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From 2003 until 2011, American women soldiers served in the Iraq War.

[288] This time included several firsts for women in the military. In 2008, Ann Dunwoody became the first female fourstar general in the United States military.[289][290] In 2011, Sandra Stosz assumed command of the U.S. Coast Guard Academy, becoming the first woman superintendent of that institution, and the first woman to command any U.S. service academy.[194][291] Also in 2011, Patricia Horoho became the first female U.S. Army surgeon general.[292] In 2004, Del Martin and Phyllis Lyon became the first same-sex couple to be legally married in the United States,[293] since San Francisco mayor Gavin Newsom allowed city hall to grant marriage licenses to same-sex couples.[294] However, all same-sex marriages done in 2004 in California were annulled.[295] But after the California Supreme Court decision in 2008 that granted same-sex couples in California the right to marry, Del Martin and Phyllis Lyon remarried, and were again the first same-sex couple in the state to marry.[296][297]Later in 2008 Prop 8 illegalized same-sex marriage in California until Prop 8 was overturned in 2013,[298] but the marriages that occurred between the California Supreme Court decision legalizing same-sex marriage and the approval of Prop 8 illegalizing it are still considered valid, including the marriage of Del Martin and Phyllis Lyon.[299] American women achieved many political firsts in the 2000s. In 2007, Nancy Pelosi became the first female Speaker of the House of Representatives;[300] she held the position for just under four years. In 2008 Democratic presidential candidate Hillary Clinton became the first woman to win a presidential primary, winning the New Hampshire Democratic primary although polls had predicted she would lose.[301][302] She eventually lost the Democratic nomination for President to Barack Obama, who went on to become President;[303][304] however, Hillary Clinton did receive 18 million votes.[305] In 2008, Alaska governor Sarah Palin became the first woman nominated for Vice President by the Republican Party, although she was not elected.[306] In 2009 and 2010, respectively, Sonia Sotomayor and Elena Kagan were confirmed as Supreme Court Associate Justices, making them the third and fourth female justices, but because Justice O'Connor had previously retired, this made the first time three women have served together on the Supreme Court. Sen. Barbara Mikulski of Maryland was re-elected to a fifth term in 2010; when the 112th Congress was sworn in, she became the longest serving female senator ever, passing Sen. Margaret Chase Smith. During this term, she surpassed Edith Nourse Rogers as the woman to serve the longest in the U.S. Congress.[307] In 2009, due to the Matthew Shepard and James Byrd, Jr. Hate Crimes Prevention Act being signed into law, the definition of federal hate crime was expanded to include those violent crimes in which the victim is selected due to their actual or perceived gender and/or gender identity; previously federal hate crimes were defined as only those violent crimes where the victim is selected due to their race, color, religion, or national origin.[308] Furthermore, the Matthew Shepard and James Byrd, Jr. Hate Crimes Prevention Act requires the Federal Bureau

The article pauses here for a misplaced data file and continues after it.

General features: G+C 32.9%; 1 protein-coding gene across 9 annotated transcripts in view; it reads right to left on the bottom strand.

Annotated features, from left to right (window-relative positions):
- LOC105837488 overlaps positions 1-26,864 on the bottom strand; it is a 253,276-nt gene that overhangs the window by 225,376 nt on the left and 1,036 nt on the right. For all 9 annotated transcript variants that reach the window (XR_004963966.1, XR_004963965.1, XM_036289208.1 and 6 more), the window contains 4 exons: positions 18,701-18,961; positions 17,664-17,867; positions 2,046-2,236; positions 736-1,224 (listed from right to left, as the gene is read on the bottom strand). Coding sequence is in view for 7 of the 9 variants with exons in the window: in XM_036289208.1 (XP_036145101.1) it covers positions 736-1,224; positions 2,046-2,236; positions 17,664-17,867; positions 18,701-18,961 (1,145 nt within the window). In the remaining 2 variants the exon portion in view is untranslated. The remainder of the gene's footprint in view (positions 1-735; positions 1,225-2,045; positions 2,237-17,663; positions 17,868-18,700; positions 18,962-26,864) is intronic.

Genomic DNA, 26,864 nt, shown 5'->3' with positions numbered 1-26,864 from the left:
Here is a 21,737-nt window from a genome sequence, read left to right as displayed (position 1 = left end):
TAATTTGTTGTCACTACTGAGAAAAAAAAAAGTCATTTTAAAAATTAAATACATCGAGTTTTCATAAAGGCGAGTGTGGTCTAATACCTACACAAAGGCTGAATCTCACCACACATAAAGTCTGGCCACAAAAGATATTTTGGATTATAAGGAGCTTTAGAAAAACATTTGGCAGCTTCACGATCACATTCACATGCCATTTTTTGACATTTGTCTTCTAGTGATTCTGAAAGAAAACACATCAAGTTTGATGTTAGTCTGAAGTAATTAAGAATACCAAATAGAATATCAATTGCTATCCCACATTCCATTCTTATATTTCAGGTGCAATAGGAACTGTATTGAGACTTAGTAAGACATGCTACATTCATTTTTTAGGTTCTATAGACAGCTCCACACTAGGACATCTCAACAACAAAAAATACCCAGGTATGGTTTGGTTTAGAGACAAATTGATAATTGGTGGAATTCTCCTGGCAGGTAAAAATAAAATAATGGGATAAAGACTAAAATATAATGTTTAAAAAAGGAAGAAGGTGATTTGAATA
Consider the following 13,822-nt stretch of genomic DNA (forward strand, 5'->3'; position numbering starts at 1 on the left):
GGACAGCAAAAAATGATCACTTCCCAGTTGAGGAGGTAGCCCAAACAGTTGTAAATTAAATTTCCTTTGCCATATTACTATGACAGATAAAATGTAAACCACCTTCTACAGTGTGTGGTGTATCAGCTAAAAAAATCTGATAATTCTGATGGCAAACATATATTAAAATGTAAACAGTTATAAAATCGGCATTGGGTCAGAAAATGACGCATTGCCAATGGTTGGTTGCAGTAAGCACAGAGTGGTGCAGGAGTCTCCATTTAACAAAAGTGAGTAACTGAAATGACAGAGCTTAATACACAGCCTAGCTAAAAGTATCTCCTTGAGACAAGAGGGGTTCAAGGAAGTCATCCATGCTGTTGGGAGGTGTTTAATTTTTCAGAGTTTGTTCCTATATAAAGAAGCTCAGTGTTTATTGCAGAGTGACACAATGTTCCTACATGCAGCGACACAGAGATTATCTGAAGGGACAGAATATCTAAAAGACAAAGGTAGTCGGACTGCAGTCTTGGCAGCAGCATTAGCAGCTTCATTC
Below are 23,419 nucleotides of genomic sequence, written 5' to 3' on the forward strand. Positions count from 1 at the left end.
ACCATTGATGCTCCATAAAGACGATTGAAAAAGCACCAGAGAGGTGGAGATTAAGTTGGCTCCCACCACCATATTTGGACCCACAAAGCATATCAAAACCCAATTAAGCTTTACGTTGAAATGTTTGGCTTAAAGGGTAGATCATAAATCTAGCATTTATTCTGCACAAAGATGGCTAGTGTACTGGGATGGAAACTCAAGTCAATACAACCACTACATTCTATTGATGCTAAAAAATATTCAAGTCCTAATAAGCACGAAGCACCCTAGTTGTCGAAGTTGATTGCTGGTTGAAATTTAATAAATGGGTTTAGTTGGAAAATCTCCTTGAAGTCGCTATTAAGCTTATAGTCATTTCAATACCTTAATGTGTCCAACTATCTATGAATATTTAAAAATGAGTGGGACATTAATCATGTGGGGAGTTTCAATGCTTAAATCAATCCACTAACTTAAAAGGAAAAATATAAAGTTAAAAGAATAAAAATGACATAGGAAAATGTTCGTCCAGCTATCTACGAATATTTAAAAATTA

of Investigation to track statistics on hate crimes based on gender and gender identity (statistics for the other groups were already tracked).[309] In March 2011, the Barack Obama administration released a report, Women in America: Indicators of Social and Economic Well-Being, showing women's status in the U.S. in 2011 and how it had changed over time.[310] This report was the first comprehensive federal report on women since the report produced by the Commission on the Status of Women in 1963.[310] In 2013, American military leaders removed the military's ban on women serving in combat, overturning a 1994 rule prohibiting women from being assigned to smaller ground combat units.[311]

Before the 1960s, professional historians seldom wrote about women, and women were not encouraged to get their PhDs. The major departments had few if any women professors. Breakthroughs began in the late 1960s, as increasing numbers of women entered graduate schools, wrote seminar papers that became journal articles, and finished dissertations that became published books. By the 1970s, major publishers were eager to have a few titles on women in their list, and journal editors were equally receptive.[312] The field of women's history exploded dramatically after 1970, along with the growth of the new social history and the acceptance of women into graduate programs in history departments. An important development was an emphasis on racial minorities and working-class women. A representative book was Deborah Gray White's 'Ar'n't I a Woman? Female Slaves in the Plantation South (1985), which explored issues of race, slavery, abolitionism and feminism, as well as resistance, power, and activism, and themes of violence, sexualities, and the body.[313] A major trend in recent years has been to emphasize a global perspective.[314]

See also[edit]

History of women's suffrage in the United States Lesbian American history Timeline of reproductive rights legislation Women in education in the United States Women's suffrage in the United States Elizabeth Hawes, feminist and designer Mexican-American women in the U.S. from 190060


List of American women's firsts List of Kentucky women in the civil rights era